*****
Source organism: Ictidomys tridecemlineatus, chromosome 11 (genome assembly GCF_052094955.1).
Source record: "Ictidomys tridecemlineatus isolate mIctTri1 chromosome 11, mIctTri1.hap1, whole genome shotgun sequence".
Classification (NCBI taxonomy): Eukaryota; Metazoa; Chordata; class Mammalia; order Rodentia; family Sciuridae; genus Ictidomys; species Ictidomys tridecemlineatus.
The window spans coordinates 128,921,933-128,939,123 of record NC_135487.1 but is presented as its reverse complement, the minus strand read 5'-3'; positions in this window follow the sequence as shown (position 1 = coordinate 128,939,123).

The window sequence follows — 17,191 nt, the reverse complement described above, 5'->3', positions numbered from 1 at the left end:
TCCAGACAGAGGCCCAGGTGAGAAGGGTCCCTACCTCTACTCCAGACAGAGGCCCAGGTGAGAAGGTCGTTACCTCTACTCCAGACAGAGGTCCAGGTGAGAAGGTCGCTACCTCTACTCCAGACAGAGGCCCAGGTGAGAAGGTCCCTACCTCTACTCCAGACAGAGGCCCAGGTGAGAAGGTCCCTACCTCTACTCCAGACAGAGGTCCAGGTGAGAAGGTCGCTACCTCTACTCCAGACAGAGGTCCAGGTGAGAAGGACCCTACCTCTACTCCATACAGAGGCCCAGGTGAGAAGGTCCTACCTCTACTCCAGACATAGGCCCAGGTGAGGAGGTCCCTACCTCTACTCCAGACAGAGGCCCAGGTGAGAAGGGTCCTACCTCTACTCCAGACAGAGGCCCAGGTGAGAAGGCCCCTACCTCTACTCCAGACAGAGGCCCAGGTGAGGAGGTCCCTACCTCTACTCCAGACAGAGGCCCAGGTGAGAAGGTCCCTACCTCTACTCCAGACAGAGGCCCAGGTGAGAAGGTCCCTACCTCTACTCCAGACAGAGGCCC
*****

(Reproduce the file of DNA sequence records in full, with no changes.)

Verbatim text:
Source organism: Ictidomys tridecemlineatus, chromosome 11 (genome assembly GCF_052094955.1).
Source record: "Ictidomys tridecemlineatus isolate mIctTri1 chromosome 11, mIctTri1.hap1, whole genome shotgun sequence".
Classification (NCBI taxonomy): Eukaryota; Metazoa; Chordata; class Mammalia; order Rodentia; family Sciuridae; genus Ictidomys; species Ictidomys tridecemlineatus.
The window spans coordinates 128,921,933-128,939,123 of record NC_135487.1 but is presented as its reverse complement, the minus strand read 5'-3'; positions in this window follow the sequence as shown (position 1 = coordinate 128,939,123).

The window sequence follows — 17,191 nt, the reverse complement described above, 5'->3', positions numbered from 1 at the left end:
TCCAGACAGAGGCCCAGGTGAGAAGGGTCCCTACCTCTACTCCAGACAGAGGCCCAGGTGAGAAGGTCGTTACCTCTACTCCAGACAGAGGTCCAGGTGAGAAGGTCGCTACCTCTACTCCAGACAGAGGCCCAGGTGAGAAGGTCCCTACCTCTACTCCAGACAGAGGCCCAGGTGAGAAGGTCCCTACCTCTACTCCAGACAGAGGTCCAGGTGAGAAGGTCGCTACCTCTACTCCAGACAGAGGTCCAGGTGAGAAGGACCCTACCTCTACTCCATACAGAGGCCCAGGTGAGAAGGTCCTACCTCTACTCCAGACATAGGCCCAGGTGAGGAGGTCCCTACCTCTACTCCAGACAGAGGCCCAGGTGAGAAGGGTCCTACCTCTACTCCAGACAGAGGCCCAGGTGAGAAGGCCCCTACCTCTACTCCAGACAGAGGCCCAGGTGAGGAGGTCCCTACCTCTACTCCAGACAGAGGCCCAGGTGAGAAGGTCCCTACCTCTACTCCAGACAGAGGCCCAGGTGAGAAGGTCCCTACCTCTACTCCAGACAGAGGCCC